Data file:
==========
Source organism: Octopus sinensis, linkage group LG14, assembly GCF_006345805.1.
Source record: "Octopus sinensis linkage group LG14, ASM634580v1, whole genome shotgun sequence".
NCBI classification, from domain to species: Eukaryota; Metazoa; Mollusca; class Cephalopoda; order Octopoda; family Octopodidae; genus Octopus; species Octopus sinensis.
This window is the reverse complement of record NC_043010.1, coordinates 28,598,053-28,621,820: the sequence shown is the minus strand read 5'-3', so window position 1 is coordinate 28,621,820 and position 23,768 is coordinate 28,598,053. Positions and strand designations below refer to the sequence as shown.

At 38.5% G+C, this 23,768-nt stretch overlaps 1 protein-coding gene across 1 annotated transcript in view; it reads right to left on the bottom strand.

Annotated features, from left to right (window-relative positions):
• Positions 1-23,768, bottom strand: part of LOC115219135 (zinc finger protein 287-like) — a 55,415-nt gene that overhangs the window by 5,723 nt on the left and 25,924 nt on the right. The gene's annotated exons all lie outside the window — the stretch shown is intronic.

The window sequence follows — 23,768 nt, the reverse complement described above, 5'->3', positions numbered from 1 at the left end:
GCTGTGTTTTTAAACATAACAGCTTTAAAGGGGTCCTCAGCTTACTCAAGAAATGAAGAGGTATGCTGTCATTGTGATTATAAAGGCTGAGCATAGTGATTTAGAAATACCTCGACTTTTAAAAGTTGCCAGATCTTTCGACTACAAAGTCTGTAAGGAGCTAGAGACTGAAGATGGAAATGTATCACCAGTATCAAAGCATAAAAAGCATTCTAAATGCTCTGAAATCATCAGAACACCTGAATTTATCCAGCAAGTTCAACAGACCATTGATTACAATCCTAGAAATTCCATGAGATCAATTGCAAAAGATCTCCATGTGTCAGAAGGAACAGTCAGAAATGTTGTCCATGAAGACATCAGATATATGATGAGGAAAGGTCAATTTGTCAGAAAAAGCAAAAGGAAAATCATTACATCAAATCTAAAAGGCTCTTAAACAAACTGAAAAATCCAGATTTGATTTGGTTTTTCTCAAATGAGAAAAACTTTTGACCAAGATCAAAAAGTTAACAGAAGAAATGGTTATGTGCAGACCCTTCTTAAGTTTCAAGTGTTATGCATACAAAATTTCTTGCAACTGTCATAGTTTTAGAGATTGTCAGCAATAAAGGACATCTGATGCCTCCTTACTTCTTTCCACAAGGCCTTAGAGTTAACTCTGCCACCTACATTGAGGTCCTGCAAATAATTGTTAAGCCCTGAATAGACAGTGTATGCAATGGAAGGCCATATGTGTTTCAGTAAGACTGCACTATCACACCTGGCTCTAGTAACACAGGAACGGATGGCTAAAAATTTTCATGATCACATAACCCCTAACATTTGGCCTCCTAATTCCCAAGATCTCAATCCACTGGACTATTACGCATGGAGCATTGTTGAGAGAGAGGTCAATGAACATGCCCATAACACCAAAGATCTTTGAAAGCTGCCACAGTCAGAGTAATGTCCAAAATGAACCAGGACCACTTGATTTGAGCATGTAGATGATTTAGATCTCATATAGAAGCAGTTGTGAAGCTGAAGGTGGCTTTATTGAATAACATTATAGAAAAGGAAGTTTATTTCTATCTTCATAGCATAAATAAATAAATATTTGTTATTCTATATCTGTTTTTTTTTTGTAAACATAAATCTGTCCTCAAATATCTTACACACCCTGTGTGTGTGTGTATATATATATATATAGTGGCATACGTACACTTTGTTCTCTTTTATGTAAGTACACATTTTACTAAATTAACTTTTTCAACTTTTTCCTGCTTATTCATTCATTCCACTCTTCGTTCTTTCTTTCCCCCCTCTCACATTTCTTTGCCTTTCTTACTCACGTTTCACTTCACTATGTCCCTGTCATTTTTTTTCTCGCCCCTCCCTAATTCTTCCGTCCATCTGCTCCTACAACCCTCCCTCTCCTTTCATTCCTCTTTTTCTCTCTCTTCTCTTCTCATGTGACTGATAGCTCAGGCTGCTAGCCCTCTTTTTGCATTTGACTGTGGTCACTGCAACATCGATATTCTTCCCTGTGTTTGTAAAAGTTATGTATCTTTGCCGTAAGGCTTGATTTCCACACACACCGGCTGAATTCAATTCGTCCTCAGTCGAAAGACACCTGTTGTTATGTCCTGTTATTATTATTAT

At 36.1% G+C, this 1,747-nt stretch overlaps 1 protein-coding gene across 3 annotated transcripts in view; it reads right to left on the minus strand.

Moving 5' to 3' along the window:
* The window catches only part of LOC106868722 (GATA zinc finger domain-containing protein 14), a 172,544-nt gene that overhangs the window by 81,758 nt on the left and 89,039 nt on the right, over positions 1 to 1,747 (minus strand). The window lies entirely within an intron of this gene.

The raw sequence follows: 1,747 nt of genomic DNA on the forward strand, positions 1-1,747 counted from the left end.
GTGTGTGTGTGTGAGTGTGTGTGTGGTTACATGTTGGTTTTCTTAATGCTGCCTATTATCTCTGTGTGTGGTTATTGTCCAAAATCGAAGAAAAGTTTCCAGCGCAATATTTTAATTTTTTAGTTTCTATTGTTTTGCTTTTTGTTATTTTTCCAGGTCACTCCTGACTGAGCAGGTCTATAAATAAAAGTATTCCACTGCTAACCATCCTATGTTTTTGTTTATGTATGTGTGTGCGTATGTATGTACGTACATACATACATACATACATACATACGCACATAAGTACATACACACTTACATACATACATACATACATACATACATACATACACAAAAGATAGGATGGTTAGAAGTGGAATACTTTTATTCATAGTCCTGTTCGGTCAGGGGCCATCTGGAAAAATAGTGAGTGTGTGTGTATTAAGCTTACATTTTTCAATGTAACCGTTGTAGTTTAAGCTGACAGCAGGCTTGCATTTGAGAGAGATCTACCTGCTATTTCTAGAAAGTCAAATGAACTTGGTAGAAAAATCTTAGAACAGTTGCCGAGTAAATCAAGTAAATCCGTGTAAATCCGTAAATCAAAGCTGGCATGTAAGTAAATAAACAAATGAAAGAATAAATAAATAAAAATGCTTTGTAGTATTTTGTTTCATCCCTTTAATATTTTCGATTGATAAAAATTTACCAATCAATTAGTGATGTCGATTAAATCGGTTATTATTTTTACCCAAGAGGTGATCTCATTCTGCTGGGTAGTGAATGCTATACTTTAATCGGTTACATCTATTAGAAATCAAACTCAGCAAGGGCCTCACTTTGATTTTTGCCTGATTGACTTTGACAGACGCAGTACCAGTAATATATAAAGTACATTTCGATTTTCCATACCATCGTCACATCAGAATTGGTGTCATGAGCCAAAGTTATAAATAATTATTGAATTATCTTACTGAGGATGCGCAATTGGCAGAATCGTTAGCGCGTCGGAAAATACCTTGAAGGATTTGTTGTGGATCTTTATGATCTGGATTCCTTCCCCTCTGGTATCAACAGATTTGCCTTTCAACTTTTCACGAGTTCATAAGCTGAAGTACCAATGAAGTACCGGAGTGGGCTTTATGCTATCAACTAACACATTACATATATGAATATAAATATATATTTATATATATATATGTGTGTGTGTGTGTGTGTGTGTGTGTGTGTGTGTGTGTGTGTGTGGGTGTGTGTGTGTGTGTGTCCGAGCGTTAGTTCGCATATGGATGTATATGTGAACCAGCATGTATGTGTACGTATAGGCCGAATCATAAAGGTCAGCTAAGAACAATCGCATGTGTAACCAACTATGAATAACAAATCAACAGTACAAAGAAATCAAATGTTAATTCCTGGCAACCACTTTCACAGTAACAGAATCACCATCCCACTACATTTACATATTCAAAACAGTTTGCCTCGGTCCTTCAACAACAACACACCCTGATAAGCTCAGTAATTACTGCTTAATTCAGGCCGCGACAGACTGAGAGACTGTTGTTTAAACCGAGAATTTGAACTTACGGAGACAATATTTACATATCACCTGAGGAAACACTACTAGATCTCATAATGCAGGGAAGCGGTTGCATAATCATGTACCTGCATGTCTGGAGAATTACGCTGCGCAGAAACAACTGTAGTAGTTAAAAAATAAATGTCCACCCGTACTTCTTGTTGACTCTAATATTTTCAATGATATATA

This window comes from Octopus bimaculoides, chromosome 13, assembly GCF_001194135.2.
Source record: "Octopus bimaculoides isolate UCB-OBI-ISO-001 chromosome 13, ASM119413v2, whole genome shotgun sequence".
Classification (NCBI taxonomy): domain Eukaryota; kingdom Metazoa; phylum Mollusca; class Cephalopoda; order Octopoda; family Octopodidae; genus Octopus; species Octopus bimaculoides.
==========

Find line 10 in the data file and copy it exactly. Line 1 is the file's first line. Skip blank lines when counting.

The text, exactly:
At 36.1% G+C, this 1,747-nt stretch overlaps 1 protein-coding gene across 3 annotated transcripts in view; it reads right to left on the minus strand.